Big Data, We Have a Communication Problem
by Daniel Tunkelang
Presented on April 30, 2013 at the TTI/Vanguard Conference on Ginormous Systems
It's a cliché that we live in a world of Big Data. But the bottleneck in understanding data is not computational. Rather, the biggest challenge is designing technical solutions that effectively leverage human cognitive ability. Data analysis systems should augment people's capabilities rather than replace them. This argument is as old as computer science itself: in 1962, Doug Engelbart said that the goal of technology is “the enhancement of human intellect by increasing the capability of a human to approach a complex problem situation.” Algorithms extract signal from raw data, but people fill in the gaps, creating models and evaluating analyses.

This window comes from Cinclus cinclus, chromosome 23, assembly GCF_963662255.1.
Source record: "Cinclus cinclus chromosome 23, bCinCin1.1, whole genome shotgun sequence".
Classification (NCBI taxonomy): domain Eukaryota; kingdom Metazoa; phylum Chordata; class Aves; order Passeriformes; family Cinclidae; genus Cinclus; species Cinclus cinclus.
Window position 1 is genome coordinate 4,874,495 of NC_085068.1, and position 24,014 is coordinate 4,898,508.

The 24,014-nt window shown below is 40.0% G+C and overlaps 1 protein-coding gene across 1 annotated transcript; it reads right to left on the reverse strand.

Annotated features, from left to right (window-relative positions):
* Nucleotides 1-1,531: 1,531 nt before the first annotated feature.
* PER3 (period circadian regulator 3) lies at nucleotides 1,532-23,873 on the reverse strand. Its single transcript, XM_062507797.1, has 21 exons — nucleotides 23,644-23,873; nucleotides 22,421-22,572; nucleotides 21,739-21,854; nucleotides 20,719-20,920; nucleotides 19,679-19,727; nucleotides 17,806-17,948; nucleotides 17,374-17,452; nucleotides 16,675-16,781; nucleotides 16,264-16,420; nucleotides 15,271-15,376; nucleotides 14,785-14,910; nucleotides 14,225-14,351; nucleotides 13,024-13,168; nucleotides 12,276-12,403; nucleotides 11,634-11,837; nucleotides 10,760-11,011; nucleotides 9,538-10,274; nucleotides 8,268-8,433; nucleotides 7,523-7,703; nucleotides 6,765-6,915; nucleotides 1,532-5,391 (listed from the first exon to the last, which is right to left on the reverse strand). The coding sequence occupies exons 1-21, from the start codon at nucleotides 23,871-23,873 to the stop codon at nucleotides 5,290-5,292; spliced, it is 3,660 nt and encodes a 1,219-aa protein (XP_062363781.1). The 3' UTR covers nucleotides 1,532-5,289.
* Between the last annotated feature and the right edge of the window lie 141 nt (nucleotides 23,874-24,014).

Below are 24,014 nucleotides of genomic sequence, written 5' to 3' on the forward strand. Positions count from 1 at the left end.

Empowering people to understand data is not just a surface problem of building better interfaces and visualizations. We need to interact with data not only after performing computational analysis, but throughout the analysis process in order to improve our models and algorithms. In order to do so, we need tools and processes specifically designed to offer people transparency, guidance, and control.
Human-computer information retrieval has been revolutionizing our approach to information seeking -- no modern search engine limits users to black-box relevance ranking and ten blue links. We need to take similar steps in our analysis of big data, making people the center of the analysis process and developing the technical innovations that enable people to fulfill this role.
Clipping is a handy way to collect important slides you want to go back to later.